Short Takes: Natalie Wood, Diana Dors and Ginger Rogers

Short Takes returns with three reviews, totally unrelated. A young Natalie Wood stars in A CRY IN THE NIGHT while 1950’s Brit blonde bombshell Diana Dors is in THE UNHOLY WIFE. Finally, Ginger Rogers shines in the lightweight 5th AVENUE GIRL.

I wonder when they named this picture, “A Cry in the Night,” whose tears they were referring too, Natalie Wood’s character perhaps, who is kidnapped in the middle of the night or maybe the audience who had to sit through this cliché ridden tale about a child-like adult (Raymond Burr), think Lenny in “Of Mice and Men,” who watches young couples making out at a local lover’s lane.

After knocking out her boyfriend old Raymond kidnaps Ms. Wood taking her to his secret hideout where he confesses he just wants to be ‘friends.’  Yes, Nat makes a couple of feeble attempts to escape but in the end only manages to ripe her skirt so she can reveal some leg in order to keep the males in the audience awake.   Wood’s father, played by Edmond O’Brien, is an overbearing, over protective, sexist who finds it hard to believe his eighteen year old daughter would  willingly go to a lover’s lane of her own free will after he forbid her too. In fact, ole’ Edmond seems more concerned with wanting to beat the crap out of the boyfriend for this dirty deed than finding his daughter. Oh yeah, by the way, he’s a cop who naturally wants to be involved in the case though he should not be. The cast also includes Brian Donlevy as the sensible cop who attempts to control the out of control O’Brien. As directed by Frank Tuttle, there is nothing original here, to say the least. Tuttle is best known for making “This Gun For Hire” some fourteen years earlier which made Alan Ladd  a star. Ladd, by the way, is the narrator who opens the film and his company co-produced the film. Continue reading

White Heat (1949) Raoul Walsh

When James Cagney returned to the gangster role in 1949’s “White Heat”, the film exploded off the screen, just as it still does today. As Eddie Mueller points out in “Dark City” Cody is not a classic gangster but an outlaw and that is an important difference.  Arthur “Cody” Jarrett was not a victim of growing up on the poor side of town, like Tom Powers in “The Public Enemy” or a war veteran returning home to depression era high unemployment, as Eddie Bartlett did in “The Roaring Twenties.” Nor was Cody part of a criminal organization.  Jarrett instead is a cruel, psychotic, homicidal, maniacal mamma’s boy, a brother to Richard Widmark’s Tommy Udo, Lawrence Tierney’s Sam Wild and a father to Al Pacino’s Tony Montana along other post war psychotic criminals. Whether he shoots holes into the trunk of his car “to give some air” to fellow prison escapee Parker, who attempted to kill Jarrett in prison, or shoots Big Ed (Steve Cochran) and gleefully kicks him down the stairs telling his boys to catch, Cody is cruelly vicious and unstable. As portrayed by Cagney, he is magnetic, one of the great performances of all time; you just cannot take your eyes off him. Continue reading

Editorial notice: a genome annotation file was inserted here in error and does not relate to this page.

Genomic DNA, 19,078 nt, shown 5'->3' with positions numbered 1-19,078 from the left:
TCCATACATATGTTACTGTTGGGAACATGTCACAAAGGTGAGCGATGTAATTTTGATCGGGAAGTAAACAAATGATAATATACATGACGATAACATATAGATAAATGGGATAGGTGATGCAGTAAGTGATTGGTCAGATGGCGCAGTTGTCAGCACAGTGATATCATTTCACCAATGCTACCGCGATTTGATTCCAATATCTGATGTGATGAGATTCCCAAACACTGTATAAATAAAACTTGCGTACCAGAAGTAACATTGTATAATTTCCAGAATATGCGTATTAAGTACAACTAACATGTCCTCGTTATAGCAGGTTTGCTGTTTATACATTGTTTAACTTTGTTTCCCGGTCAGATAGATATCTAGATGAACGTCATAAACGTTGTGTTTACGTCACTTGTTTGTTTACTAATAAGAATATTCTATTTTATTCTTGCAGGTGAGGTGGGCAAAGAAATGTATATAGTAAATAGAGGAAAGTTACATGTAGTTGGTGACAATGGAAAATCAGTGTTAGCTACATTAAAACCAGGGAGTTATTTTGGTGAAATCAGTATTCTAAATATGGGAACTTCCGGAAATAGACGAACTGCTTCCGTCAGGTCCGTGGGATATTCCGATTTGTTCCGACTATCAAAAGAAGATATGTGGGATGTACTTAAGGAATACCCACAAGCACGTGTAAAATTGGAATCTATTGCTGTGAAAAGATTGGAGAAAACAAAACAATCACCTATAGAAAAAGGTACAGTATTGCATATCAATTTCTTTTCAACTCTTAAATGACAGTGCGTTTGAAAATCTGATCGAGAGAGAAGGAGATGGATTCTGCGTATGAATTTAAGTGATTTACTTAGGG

The Hitch-Hiker (1953) Ida Lupino

With no major female characters, Ida Lupino’s 1953 film “The Hitch-Hiker” is somewhat idiosyncratic in her feature  film directing career. Considered a director with a strong female identity, Lupino shows she can handle a gritty all male thriller just as skillfully as one of her mentors Raoul Walsh. She was also admittedly an admirer of Allan Dwan, Fritz Lang and cinematographer George Barnes. “The Hitch-Hiker” made in 1953 tells the story of  two weekend fisherman, Roy Collins (Edmund O’Brien) and Gil Bowen (Frank Lovejoy) who graciously but unfortunately pick up  hitchhiker Emmett Myers (William Talman). Myers turns out to be a psychopathic mass killer who forces the men to take him across the border to Mexico. The remainder of the film is a claustrophobic ballet of survival between the two hostages and the killer. Lupino keeps the trio in close quarters throughout the film enforcing the fear that escape is impossible. Much of the time the three men spend in cars and small backrooms, yet even in the openness of the Mexican desert Lupino’s camera confines the characters space.

    From the opening sequence, Lupino keeps you on the edge of your seat with the threat of violence about to explode at any moment. Filmed by the magnificent cameraman, Nicolas Macursa, it is filled with stark contrasty black and white imagery that enhances the moody aridness of the brutal desert heat. What is amazing is how much Lupino accomplished with such a low budget, both in front and behind the camera. Like all of Lupino’s directed features, this was a no-frills production.

The opening scenes quickly inform us what we are dealing with. A faceless hitchhiker robs and murders an equally faceless couple somewhere in Illinois as the license plate tells us. A newspaper headline flashes across the screen “Couple Murdered!” A second headline identifies the killer as Emmett Myers. We transition to another road, and another pickup and another faceless murder, this time a man. Keeping the victims faceless Lupino enhances the fear that the next murder victim could be anyone, anywhere including us, the viewer watching the film.